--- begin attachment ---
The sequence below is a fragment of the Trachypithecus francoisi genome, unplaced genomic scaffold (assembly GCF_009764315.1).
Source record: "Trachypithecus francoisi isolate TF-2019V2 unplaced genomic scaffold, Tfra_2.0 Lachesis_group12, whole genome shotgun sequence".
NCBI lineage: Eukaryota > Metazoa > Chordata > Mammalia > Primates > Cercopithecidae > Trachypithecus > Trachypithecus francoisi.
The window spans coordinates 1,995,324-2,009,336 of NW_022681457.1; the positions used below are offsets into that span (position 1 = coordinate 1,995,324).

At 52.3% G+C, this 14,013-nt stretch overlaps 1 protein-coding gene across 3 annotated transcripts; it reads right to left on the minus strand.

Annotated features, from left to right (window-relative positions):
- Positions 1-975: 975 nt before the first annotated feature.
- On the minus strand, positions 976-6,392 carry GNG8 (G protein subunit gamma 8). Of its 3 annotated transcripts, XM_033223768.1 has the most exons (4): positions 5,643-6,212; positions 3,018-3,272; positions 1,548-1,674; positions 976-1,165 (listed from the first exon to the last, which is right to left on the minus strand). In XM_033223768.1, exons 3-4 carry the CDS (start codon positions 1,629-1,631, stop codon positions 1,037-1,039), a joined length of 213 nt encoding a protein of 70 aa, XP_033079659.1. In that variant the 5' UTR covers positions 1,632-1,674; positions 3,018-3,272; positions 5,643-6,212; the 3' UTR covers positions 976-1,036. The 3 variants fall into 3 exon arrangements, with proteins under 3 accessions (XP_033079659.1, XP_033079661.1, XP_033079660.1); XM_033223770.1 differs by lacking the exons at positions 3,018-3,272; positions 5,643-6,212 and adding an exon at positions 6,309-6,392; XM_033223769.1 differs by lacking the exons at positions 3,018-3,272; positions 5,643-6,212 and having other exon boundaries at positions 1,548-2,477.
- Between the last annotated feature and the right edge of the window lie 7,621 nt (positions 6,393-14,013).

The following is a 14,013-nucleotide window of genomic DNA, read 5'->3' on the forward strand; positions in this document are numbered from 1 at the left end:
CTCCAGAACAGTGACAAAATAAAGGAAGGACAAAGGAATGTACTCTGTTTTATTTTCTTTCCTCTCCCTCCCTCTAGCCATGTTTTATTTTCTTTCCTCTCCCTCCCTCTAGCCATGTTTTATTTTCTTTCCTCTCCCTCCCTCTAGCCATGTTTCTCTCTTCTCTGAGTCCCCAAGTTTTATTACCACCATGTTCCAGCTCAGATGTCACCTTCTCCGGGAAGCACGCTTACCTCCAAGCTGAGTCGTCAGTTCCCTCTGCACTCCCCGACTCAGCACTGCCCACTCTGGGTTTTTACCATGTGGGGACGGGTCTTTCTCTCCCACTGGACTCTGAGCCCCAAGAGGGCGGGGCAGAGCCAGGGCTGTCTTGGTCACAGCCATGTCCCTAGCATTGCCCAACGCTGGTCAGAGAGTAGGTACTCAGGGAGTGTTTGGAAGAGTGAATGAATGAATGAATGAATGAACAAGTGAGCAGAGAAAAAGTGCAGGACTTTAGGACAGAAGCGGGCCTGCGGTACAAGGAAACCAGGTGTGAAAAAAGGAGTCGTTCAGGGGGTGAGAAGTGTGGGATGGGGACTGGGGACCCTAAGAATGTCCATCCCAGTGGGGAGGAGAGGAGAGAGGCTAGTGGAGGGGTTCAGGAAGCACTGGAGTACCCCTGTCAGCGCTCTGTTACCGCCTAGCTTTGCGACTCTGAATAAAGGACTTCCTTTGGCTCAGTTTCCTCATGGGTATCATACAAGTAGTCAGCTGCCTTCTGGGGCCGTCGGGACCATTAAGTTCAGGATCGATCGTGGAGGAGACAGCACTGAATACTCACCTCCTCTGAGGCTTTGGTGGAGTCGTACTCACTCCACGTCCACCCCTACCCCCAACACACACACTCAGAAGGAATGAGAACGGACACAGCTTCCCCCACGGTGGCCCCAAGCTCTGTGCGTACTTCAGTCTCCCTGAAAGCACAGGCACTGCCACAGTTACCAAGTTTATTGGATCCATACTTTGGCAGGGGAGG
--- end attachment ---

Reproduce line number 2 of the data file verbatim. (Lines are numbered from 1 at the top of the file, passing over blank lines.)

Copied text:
Source record: "Trachypithecus francoisi isolate TF-2019V2 unplaced genomic scaffold, Tfra_2.0 Lachesis_group12, whole genome shotgun sequence".